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A letter leaked to the AJ has revealed that outgoing RIBA president Jack Pringle has been engaged in secret talks with the government about 'possible amendments' to the 1997 Architects Act.

In the letter, dated 8 June, Pringle thanks Department for Communities and Local Government (DCLG) minister Angela Smith for an 'extremely useful and productive meeting' during which 'concerns about the relationship between the RIBA and the Architects Registration Board (ARB)' were discussed.

Pringle added that the RIBA looked 'forward to further productive discussions' which he hoped would 'clarify [the RIBA and the ARB's] respective roles in relation to architectural education and professional conduct'.

These 'roles', particularly the education element, have been muddied since the 1997 Act gave the ARB (formerly the Architects' Registration Council UK) the statutory power to prescribe architectural education qualifications, and so muscle in on what was traditionally regarded as RIBA territory.

In the letter, which refers to a forthcoming meeting on 10 June, Pringle wrote: 'My colleagues and I were pleased that you would be prepared to consider such amendments to the Act in the event we can find agreement which not only satisfies the RIBA and the ARB, but also schools of architecture.'

Smith's apparent openness to discourse regarding the future of the 1997 Act will be regarded as a U-turn by ARB hardliners, who had been led to believe that Smith was keen to maintain the uneasy status-quo that exists between the ARB and the RIBA.

This belief stems from an earlier letter from Smith to then ARB chairman Humphrey Lloyd, leaked to the AJ less than six months ago ( ajplus 14.12.06), in which Smith said that architects should not '? disassociate themselves from their chosen model of regulation'.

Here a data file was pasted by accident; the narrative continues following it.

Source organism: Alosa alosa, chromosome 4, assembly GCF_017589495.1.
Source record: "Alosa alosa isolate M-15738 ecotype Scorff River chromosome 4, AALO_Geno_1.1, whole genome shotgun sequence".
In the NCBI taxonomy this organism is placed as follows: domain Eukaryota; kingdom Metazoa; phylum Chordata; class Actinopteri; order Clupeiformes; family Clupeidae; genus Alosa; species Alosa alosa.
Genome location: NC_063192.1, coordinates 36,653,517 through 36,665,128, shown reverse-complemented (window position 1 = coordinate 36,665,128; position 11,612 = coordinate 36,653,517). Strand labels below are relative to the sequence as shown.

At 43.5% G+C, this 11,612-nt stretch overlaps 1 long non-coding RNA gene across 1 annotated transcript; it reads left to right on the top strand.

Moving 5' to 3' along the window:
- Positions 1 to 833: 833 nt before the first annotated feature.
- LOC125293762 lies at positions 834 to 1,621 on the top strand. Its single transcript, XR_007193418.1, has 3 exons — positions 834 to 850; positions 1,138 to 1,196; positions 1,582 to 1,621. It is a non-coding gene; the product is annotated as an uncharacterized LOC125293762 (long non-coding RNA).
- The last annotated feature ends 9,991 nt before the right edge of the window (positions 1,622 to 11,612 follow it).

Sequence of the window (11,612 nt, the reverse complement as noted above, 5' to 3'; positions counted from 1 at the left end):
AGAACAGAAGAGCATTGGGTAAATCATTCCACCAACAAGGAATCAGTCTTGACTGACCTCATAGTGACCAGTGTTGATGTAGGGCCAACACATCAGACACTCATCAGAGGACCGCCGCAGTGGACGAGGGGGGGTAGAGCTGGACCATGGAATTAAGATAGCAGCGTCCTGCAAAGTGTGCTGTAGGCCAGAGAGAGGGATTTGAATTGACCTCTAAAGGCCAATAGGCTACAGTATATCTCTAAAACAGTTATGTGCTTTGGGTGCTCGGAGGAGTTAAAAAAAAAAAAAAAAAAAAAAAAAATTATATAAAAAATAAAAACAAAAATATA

RIBA head of public affairs Steven Harding said the meeting was evidence of a 'change in the weather' between the two bodies. 'The signs that there is a willingness to solve this long-running dispute are more encouraging than for some time, ' he added.

Speaking of the clandestine meeting and RIBA's call to clarify ARB's educational role, Assael Architecture director John Assael was more forthright.

He said: 'I am delighted [Smith] is taking this issue seriously. It is about time that the government realise that this is an area of grave concern.

'I value the ARB, but it should deal with clerical and code of conduct issues and keep its nose out of education. It is not qualified to deal with education, ' he added.

But Alison Carr, ARB registrar and chief executive, defended what she described as the ARB's 'narrow remit' and added: 'We deliver on the Act under which we are required by the statute to prescribe qualifications. There is always room to improve, but that is what we deliver.'

See the leaked letter at www. ajplus. co. uk

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